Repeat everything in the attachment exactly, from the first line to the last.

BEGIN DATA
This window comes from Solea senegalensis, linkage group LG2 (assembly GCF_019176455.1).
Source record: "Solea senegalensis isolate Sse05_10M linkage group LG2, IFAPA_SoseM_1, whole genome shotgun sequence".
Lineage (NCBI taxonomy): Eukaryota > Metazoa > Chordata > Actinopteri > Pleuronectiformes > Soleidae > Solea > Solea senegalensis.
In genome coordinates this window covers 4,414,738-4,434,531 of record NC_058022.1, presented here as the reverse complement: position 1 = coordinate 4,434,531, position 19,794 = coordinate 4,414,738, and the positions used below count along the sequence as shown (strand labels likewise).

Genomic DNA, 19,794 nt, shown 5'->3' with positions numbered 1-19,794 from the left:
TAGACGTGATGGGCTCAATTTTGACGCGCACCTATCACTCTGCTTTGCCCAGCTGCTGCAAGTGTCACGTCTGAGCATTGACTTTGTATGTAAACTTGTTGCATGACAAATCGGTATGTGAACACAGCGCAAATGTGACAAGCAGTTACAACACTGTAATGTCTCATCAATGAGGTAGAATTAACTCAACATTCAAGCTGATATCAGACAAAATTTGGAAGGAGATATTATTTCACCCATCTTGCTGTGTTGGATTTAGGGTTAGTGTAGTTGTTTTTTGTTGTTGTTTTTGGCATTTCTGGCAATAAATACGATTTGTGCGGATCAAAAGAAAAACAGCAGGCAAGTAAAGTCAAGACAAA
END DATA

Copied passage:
This window comes from Solea senegalensis, linkage group LG2 (assembly GCF_019176455.1).
Source record: "Solea senegalensis isolate Sse05_10M linkage group LG2, IFAPA_SoseM_1, whole genome shotgun sequence".
Lineage (NCBI taxonomy): Eukaryota > Metazoa > Chordata > Actinopteri > Pleuronectiformes > Soleidae > Solea > Solea senegalensis.
In genome coordinates this window covers 4,414,738-4,434,531 of record NC_058022.1, presented here as the reverse complement: position 1 = coordinate 4,434,531, position 19,794 = coordinate 4,414,738, and the positions used below count along the sequence as shown (strand labels likewise).

Genomic DNA, 19,794 nt, shown 5'->3' with positions numbered 1-19,794 from the left:
TAGACGTGATGGGCTCAATTTTGACGCGCACCTATCACTCTGCTTTGCCCAGCTGCTGCAAGTGTCACGTCTGAGCATTGACTTTGTATGTAAACTTGTTGCATGACAAATCGGTATGTGAACACAGCGCAAATGTGACAAGCAGTTACAACACTGTAATGTCTCATCAATGAGGTAGAATTAACTCAACATTCAAGCTGATATCAGACAAAATTTGGAAGGAGATATTATTTCACCCATCTTGCTGTGTTGGATTTAGGGTTAGTGTAGTTGTTTTTTGTTGTTGTTTTTGGCATTTCTGGCAATAAATACGATTTGTGCGGATCAAAAGAAAAACAGCAGGCAAGTAAAGTCAAGACAAA